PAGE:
Today marks one of my last days in the field, so here are some more photos from my day job!
First: Why don’t you go take a drive down N O road?
Second: a song sparrow nest with a cowbird egg. Unfortunately, we only ever found two song sparrow nests, so I had to cut them from my thesis. They were both parasitized, but this one was abandoned and the eggs from the other nest didn’t develop properly.
Third: opened up a bluebird box, but she didn’t want to fly out! Eventually she did but she came back after, don’t worry.
Fourth: I woke up one day to find that one of the cowbird eggs I was incubating had just hatched! I fed the little guy and took him back out to the host nest. I was incubating them because like 70% of the nests I found never made it to hatching. After this I always got them into the nest slightly before they actually turned all bird-shaped.
Fifth: Eastern Phoebe nest under the bridge at the golf course. They are often parasitized but not this time. They seem to stay in their nest until they are rather old!
Sixth: Dickcissel nest with cowbird eggs. The parents later abandoned the nest; not sure why.
Seventh: one of my experimental broods, two red-winged blackbirds and one cowbird (marked on the bill). I took them into my “lab”, weighed them, fed them, and recorded their begging behavior. It is SO HARD to distinguish cowbirds from blackbirds at this age!!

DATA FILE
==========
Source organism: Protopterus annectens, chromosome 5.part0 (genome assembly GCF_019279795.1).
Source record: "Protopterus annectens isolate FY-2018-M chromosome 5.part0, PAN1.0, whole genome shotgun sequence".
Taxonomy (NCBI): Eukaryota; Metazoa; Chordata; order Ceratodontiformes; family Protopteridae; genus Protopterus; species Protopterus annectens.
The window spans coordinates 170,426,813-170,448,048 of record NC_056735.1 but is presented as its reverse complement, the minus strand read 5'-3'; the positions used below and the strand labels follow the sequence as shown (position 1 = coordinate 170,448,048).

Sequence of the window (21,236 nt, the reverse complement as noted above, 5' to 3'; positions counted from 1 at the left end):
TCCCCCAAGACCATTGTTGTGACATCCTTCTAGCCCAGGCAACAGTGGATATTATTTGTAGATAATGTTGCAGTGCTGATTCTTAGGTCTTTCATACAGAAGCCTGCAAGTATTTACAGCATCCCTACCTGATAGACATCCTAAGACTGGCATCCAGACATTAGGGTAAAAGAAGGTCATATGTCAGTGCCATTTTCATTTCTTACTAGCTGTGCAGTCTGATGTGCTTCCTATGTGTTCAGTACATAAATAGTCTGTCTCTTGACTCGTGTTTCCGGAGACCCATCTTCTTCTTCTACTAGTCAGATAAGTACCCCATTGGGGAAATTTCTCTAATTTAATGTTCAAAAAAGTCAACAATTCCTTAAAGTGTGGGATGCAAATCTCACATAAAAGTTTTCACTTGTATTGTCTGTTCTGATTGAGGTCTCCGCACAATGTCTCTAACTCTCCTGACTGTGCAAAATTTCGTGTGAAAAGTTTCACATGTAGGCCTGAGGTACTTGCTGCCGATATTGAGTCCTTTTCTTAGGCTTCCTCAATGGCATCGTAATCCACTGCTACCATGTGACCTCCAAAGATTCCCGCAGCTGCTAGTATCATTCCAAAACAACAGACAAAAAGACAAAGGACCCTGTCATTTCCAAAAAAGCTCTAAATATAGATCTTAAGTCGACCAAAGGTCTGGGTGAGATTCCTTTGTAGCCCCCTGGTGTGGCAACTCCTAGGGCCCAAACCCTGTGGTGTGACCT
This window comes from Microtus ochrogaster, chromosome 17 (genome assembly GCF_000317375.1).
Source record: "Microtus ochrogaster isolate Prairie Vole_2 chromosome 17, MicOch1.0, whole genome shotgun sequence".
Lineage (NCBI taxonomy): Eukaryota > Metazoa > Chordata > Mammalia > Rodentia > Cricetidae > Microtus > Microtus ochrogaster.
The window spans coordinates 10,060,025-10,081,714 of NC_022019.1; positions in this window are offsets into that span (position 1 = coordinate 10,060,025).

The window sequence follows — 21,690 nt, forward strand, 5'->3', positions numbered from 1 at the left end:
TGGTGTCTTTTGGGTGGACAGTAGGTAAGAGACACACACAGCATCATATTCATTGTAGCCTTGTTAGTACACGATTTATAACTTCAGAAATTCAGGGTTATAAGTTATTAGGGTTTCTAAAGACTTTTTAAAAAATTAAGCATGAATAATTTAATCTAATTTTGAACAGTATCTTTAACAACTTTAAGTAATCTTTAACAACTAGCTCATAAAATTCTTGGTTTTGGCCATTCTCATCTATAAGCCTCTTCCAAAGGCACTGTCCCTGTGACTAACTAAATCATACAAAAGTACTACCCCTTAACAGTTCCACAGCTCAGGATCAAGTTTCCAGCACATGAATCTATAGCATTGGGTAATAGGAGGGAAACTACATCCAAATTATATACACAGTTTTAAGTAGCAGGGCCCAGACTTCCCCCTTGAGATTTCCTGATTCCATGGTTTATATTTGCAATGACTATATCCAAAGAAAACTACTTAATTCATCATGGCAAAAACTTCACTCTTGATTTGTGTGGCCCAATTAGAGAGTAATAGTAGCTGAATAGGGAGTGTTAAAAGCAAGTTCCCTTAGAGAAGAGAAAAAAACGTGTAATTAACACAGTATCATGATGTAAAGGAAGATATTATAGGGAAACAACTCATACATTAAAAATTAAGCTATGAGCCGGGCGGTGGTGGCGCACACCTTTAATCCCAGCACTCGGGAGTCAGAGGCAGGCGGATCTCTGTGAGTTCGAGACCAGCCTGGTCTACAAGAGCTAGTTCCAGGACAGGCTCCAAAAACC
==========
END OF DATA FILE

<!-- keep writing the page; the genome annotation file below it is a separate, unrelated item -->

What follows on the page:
Eighth: Common Yellowthroat nestlings. It is vERY difficult to find their nests!
Ninth: walking around in middle-of-nowhere Illinois and suddenly a ravine with a lake at the bottom??
Tenth: Blue Grosbeak clutch with cowbird parasitism. These guys gave us such a hard time! At first we thought they were dove eggs (at a different nest earlier in the season), so maybe the nest was parasitized and then doves stole the nest, then there were three eggs (doves only ever lay two white eggs) so my advisor said dickcissel, and then we were thinking blackbird since we’d found a mutant with immaculate blue eggs. It wasn’t until I found a bunch of grosbeak nestlings with a cowbird and the parents came close enough for me to identify them that grosbeak even crossed our minds - they are very uncommon here except for at that particular site!
(note: birds in general do not have a great sense of smell, so touching the nest contents will not usually cause them to abandon their young - but it CAN lead predators to the nest and stress out the birds, so it isn’t recommended unless you have a good reason to!)